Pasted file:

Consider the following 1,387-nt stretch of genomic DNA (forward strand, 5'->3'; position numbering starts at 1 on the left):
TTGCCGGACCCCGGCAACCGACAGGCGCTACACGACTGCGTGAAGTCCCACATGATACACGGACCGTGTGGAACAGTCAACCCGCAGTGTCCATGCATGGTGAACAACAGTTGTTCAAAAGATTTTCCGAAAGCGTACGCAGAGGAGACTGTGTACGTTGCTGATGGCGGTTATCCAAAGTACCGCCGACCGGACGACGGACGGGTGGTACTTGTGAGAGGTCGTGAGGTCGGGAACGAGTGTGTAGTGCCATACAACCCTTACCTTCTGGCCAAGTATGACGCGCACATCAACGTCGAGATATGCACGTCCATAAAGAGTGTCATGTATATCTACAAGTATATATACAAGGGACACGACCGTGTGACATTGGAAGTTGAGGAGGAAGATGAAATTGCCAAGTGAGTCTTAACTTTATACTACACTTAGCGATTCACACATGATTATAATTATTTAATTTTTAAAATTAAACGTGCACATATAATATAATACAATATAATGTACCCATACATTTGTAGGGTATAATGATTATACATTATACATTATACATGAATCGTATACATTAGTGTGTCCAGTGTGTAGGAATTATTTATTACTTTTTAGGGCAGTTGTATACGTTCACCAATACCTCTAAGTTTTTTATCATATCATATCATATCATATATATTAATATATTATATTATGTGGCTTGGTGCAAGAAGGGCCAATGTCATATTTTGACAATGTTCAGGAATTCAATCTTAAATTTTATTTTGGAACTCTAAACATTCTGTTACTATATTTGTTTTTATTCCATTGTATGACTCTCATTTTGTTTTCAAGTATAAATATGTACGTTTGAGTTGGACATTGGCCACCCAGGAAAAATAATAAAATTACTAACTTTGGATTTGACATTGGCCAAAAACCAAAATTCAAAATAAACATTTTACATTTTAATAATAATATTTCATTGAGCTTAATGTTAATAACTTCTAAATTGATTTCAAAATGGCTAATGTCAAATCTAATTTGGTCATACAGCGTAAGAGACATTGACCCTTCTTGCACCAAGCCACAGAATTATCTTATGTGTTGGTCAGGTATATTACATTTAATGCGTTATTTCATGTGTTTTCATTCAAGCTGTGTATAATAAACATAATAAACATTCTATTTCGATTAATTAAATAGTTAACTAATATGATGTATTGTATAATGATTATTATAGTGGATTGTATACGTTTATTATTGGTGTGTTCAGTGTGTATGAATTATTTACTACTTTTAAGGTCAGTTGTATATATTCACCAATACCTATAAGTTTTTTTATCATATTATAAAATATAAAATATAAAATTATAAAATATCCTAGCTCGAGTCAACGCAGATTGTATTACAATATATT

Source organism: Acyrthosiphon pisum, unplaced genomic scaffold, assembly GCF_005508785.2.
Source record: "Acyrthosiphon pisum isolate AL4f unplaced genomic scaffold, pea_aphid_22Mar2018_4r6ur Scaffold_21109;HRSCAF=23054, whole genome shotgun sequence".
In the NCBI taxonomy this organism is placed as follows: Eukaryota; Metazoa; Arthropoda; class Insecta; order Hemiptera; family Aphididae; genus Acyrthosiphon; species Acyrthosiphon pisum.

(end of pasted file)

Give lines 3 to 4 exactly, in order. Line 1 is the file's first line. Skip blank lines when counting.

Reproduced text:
Source organism: Acyrthosiphon pisum, unplaced genomic scaffold, assembly GCF_005508785.2.
Source record: "Acyrthosiphon pisum isolate AL4f unplaced genomic scaffold, pea_aphid_22Mar2018_4r6ur Scaffold_21109;HRSCAF=23054, whole genome shotgun sequence".